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One of the top difficulties indie game developers encounter with their game is to make it visible and to receive feedback from the players. Let me tell you the we had both by organizing a party at a café in our neighborhood.

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In the evening of the 4th of September 2013, we have organized a Plee the Bear themed party at Café Le Briord, Nantes, France. At first sight, we were quite hesitant to put the game in the hands of strangers, who are clearly not game developers and maybe even not players. Indeed, since the game is in a complete reworking state (there is a fundraising about it by the way), it has some glitches which I did not know how to handle.

Nevertheless, having a working mini-game and an almost working first level, we decided to restrict the evening to these parts of the game and see what would happen. We came to the café with my laptop and two pads, plugged the latter and the beamer in the former, and launched the game. Wow! That's our game on the giant screen!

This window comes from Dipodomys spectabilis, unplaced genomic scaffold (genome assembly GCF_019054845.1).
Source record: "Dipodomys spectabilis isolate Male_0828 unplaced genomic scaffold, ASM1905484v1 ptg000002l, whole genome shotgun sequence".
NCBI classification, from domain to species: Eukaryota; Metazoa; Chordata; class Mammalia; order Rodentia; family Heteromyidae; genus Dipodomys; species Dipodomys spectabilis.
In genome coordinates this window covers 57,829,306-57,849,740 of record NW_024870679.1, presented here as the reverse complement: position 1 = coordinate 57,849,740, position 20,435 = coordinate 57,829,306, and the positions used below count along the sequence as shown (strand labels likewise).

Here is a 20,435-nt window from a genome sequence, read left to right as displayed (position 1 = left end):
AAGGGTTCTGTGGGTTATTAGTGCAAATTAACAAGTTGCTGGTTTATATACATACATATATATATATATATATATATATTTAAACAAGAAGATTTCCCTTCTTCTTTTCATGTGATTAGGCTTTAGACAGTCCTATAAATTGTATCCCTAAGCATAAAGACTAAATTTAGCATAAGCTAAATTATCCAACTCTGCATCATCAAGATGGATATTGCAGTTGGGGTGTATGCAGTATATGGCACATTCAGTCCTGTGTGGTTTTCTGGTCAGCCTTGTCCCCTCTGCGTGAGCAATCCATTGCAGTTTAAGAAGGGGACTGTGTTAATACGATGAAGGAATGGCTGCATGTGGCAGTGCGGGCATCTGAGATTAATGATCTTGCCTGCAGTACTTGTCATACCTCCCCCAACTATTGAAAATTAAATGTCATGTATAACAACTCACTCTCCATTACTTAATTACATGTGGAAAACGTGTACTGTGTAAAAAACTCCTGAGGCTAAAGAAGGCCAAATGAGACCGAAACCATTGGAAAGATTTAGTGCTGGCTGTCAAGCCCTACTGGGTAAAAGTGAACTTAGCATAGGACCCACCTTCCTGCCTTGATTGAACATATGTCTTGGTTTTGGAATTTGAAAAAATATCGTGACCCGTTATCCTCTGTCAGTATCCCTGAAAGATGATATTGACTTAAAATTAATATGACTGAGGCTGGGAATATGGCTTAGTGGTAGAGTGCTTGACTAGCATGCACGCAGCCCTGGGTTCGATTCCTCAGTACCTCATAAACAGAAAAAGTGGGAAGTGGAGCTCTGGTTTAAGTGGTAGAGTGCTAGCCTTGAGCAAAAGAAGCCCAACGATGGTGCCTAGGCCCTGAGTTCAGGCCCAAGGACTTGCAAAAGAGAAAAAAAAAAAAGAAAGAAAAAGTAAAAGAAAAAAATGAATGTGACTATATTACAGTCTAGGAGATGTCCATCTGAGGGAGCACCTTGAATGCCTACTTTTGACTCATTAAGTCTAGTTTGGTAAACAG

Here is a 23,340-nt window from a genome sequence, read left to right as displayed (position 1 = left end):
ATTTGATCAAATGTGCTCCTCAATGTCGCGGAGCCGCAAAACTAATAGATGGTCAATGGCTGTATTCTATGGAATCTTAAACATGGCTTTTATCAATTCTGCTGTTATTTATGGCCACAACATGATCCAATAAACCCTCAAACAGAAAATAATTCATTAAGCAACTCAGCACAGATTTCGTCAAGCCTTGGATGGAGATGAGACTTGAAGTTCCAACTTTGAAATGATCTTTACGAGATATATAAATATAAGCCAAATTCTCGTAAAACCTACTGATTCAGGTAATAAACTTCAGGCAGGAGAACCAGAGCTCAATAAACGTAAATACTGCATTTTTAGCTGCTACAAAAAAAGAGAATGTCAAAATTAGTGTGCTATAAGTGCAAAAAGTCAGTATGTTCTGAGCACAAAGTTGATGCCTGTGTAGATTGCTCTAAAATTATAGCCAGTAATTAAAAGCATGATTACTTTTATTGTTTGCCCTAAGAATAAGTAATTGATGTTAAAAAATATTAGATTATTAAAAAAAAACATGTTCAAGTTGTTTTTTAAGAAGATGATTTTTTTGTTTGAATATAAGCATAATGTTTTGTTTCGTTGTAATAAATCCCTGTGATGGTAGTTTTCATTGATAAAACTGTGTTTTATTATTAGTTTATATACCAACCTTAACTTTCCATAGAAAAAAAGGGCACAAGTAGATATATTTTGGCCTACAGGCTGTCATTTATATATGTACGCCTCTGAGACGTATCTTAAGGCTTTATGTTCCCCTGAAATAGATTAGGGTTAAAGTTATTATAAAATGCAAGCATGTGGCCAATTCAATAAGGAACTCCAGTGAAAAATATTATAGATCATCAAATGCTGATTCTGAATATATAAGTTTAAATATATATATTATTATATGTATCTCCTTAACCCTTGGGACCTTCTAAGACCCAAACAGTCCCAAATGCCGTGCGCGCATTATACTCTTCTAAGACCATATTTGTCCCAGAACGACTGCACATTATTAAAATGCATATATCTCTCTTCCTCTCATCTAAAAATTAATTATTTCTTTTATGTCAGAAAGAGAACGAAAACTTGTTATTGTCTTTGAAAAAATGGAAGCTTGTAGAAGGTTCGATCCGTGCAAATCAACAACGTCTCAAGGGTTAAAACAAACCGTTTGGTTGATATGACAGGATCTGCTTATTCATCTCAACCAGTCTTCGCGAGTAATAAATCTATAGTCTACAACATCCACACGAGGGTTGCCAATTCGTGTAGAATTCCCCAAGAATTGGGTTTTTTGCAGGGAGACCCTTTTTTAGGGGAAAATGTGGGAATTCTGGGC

There was quite a lot of customers at the café. Some of them came for the game, in response to the various announcements published on the web and in the press, traveling from cities like Pornic (60 km. from Nantes) or Paris (385 km. from Nantes).

Then there was the customers who came to have a drink and who joyfully discovered the game, taking the pads and playing with their friends in the mini-games or the cooperative mode, or simply testing the main quest in solo.

Here are some pictures of people having fun with our game:

Finally, the game was sufficiently stable for the customers to play. There was some bugs and some crashes, but the people understood and continued playing the game while giving us feedback. It is really interesting to see the people smiling and laughing in front of you as they play your game. It gives you a feedback that you would not have from friends and family, nor from online testers.

Also, as the developers of the game, we have lost the feel of the main character's behavior; we played it so many times that everything feels smooth and responsive. Having strangers playing the game in front of us gave us some hindsight about the parts that must be improved. For example, most of them told us that there was too much latency in the actions.

It was a very good experiment and we will do it again Wednesday 11th of September, this time in a more structured way: we organize a championship on the mini-games! If you are in Nantes in the evening, you're welcome at café le Briord!

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